So, this isn’t new (it posted in November of last year), but you know how it goes: not all that’s good is new and not all that’s new is good. So something pretty outstanding that’s around four months old is still outstanding. This is an excerpt from Pascal-Emmanuel Gobry’s piece for the National Review, “The Errors of the Militant Atheist”, which calls a thing what it is with insight and verve. Here Gobry brings his outline of atheist buffoonery to a climax with this very direct assault on Lawrence Krauss’ illiteracy and, well- how else can we put it?- refusal to think. Gobry understands that the cruciform shape of love will sometimes not only say, “That’s false,” but will, when occasion demands, add, “and more than that, it’s just plain stupid.”
Here’s the problem with all these false dichotomies: At bottom, they come from, and reinforce, illiteracy. And while sophisticates can, and too often do, produce their own exquisite forms of barbarism, widespread illiteracy probably inexorably leads to barbarism. A scientist who doesn’t understand anything about epistemology, or religion, or philosophy, and gets on his soapbox is a joke. A scientist who does all these things and as a result is on best-seller lists and gets published in The New Yorker is a symptom of a serious social disease. Never mind the science-versus-religion “debate,” such as it is — widespread confusion about science’s epistemological framework is producing a lot of shoddy science, and that should have us all concerned.
In his New Yorker article against the presence of religion in public life, Krauss writes: “It’s clear that many of the people protesting Planned Parenthood are opposed to abortion on religious grounds and are, to varying degrees, anti-science.” But as pro-lifers, both religious and secular (yes. they’re out there) point out relentlessly, going blue in the face, it is a scientific fact that human life begins at conception. Now, the belief that every human being has an intrinsic dignity that ought to be protected in law is not a scientific proposition, it is a metaphysical one, one that many militant atheists loudly insist can be sustained without belief in God. That debate can be resolved in a great many ways, but it actually exists.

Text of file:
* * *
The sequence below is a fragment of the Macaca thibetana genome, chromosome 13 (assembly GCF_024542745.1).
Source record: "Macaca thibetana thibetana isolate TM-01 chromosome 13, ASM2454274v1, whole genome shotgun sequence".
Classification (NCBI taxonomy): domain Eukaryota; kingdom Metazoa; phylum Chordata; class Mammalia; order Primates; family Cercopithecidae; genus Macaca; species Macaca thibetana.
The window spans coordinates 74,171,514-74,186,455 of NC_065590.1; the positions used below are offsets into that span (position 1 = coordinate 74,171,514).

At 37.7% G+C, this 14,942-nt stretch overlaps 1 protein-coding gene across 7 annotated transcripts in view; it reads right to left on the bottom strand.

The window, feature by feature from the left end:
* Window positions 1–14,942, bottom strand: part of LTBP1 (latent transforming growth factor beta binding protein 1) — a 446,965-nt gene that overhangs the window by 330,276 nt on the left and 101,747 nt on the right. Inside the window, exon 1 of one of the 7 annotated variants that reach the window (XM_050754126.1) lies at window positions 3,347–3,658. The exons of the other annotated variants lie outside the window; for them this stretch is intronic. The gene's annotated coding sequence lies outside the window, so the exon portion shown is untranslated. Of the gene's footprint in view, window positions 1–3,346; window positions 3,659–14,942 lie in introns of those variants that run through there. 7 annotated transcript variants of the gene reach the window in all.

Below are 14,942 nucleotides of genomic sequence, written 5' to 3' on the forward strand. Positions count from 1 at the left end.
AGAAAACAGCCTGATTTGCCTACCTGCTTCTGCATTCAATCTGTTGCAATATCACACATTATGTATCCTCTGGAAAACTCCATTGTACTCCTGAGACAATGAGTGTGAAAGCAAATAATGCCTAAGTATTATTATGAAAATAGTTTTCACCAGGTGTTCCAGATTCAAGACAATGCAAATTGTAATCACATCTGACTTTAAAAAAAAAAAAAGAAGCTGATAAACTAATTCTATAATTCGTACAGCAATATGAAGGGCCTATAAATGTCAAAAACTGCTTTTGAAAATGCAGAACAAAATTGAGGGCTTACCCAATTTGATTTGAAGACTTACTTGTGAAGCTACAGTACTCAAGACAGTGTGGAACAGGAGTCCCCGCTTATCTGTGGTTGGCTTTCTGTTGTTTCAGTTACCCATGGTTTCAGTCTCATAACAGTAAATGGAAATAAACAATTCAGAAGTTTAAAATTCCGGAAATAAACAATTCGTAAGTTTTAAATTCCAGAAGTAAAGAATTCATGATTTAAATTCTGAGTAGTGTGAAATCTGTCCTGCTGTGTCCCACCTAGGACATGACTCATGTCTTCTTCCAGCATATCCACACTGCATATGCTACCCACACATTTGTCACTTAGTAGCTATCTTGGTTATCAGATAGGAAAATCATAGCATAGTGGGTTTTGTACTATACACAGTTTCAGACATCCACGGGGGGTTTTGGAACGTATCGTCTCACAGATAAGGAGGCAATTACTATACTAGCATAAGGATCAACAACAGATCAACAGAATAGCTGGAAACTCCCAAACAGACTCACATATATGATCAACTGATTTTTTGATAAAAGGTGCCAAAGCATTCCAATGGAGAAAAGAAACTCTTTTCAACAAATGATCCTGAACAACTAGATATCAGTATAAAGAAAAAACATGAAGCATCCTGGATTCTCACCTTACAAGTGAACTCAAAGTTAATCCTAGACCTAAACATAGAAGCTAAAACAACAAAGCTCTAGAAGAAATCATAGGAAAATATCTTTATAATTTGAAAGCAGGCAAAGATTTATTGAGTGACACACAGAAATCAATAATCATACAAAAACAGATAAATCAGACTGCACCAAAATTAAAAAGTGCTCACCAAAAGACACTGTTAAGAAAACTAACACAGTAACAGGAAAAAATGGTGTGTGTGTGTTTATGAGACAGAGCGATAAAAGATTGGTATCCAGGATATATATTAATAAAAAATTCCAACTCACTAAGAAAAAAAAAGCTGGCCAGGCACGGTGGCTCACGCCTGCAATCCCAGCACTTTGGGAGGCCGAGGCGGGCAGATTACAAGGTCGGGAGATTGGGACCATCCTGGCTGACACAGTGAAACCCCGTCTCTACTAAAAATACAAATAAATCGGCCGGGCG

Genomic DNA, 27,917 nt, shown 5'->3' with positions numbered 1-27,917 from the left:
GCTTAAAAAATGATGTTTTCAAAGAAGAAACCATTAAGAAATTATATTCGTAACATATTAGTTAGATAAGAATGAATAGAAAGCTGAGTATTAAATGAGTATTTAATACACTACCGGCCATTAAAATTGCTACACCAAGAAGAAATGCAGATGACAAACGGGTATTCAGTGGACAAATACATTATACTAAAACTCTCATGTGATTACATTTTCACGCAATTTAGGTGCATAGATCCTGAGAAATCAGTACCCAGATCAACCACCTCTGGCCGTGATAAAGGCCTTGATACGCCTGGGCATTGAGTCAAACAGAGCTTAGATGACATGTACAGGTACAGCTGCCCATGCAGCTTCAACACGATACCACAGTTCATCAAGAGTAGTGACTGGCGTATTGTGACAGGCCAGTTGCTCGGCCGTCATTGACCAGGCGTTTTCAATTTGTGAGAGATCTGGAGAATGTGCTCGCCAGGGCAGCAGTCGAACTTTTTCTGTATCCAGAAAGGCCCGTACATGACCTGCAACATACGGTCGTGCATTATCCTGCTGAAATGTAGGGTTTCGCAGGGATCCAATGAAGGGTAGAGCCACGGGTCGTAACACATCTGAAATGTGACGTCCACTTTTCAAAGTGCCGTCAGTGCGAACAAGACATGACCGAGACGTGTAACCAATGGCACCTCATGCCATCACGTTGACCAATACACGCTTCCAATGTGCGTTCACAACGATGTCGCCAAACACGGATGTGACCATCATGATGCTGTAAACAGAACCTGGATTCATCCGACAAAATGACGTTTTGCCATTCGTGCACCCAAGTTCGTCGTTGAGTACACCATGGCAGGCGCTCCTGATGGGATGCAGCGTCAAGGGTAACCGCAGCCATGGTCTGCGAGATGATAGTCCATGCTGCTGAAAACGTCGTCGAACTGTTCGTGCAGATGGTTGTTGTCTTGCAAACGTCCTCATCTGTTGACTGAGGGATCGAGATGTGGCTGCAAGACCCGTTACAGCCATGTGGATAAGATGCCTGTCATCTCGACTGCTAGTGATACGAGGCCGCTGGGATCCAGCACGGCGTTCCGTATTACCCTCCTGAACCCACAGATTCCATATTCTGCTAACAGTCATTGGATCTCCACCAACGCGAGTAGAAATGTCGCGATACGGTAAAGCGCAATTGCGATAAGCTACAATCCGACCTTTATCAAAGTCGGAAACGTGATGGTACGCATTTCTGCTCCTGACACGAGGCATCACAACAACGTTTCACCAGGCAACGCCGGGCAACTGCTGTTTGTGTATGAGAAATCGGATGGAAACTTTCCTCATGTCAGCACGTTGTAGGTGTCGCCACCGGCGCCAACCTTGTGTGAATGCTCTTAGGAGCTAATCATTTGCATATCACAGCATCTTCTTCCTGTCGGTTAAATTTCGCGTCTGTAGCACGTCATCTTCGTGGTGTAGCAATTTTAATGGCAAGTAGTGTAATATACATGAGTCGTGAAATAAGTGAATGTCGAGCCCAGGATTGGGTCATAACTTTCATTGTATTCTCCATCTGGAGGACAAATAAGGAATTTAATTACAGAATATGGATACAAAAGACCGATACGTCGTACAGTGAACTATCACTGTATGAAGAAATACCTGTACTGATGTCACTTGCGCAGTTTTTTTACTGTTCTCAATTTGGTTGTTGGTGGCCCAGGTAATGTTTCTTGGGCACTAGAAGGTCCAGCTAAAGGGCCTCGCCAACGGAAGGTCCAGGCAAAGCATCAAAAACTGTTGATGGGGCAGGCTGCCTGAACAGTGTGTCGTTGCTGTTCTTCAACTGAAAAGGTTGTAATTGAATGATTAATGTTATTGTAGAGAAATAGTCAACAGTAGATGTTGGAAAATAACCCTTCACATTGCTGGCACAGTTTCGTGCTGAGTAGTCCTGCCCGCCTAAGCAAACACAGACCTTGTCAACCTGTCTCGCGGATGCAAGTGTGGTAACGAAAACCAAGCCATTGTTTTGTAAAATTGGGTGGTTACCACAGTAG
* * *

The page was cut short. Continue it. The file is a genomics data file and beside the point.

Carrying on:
That Krauss, while singing the praises of an epistemic of doubt, blithely evinces absolutely none about the nature or value of human life — he only needs to know what “religious” people oppose to know what he’s for — merely shows that he’s ignorant and intellectually lazy. That he can write this in the pages of a magazine that is supposed to be a beacon of American intellectualism without rebuke, or even throat-clearing, from his ideological fellow-travelers shows that the illiteracy is widespread and cultural. Such confusions stem from the false dichotomies I’ve been trying to destroy. If someone opposes abortion and is a Christian, the implicit worldview of most of the staff and readership of The New Yorker goes: He must do so on “religious grounds” — that is to say, not “rational grounds” or “scientific grounds.” But this is just nonsense on stilts. It is on scientific grounds that pro-lifers believe that life begins at conception; that this life ought to be protected in law can be justified on the basis of reason, or faith, or both.
Now, none of this is to say that there is a God (though there is) or that abortion is wrong and should be illegal (though it is, and it should be). But it is simply to demonstrate that we have arrived at a peculiar moment when our elite institutions and discourse seem to be utterly ignorant of their own philosophical and cultural legacy. The institutions we live in and through, whether the scientific revolution or liberal democracy or the concept of human rights, were built and explored by great thinkers, who in turn were grounded in great traditions of rational speculation (that is to say, of philosophy), and it is mystifying and, frankly, very scary that we have arrived at this moment of what can only be called cultural amnesia — an amnesia so profound that we have not only forgotten, we’ve forgotten that we’ve forgotten.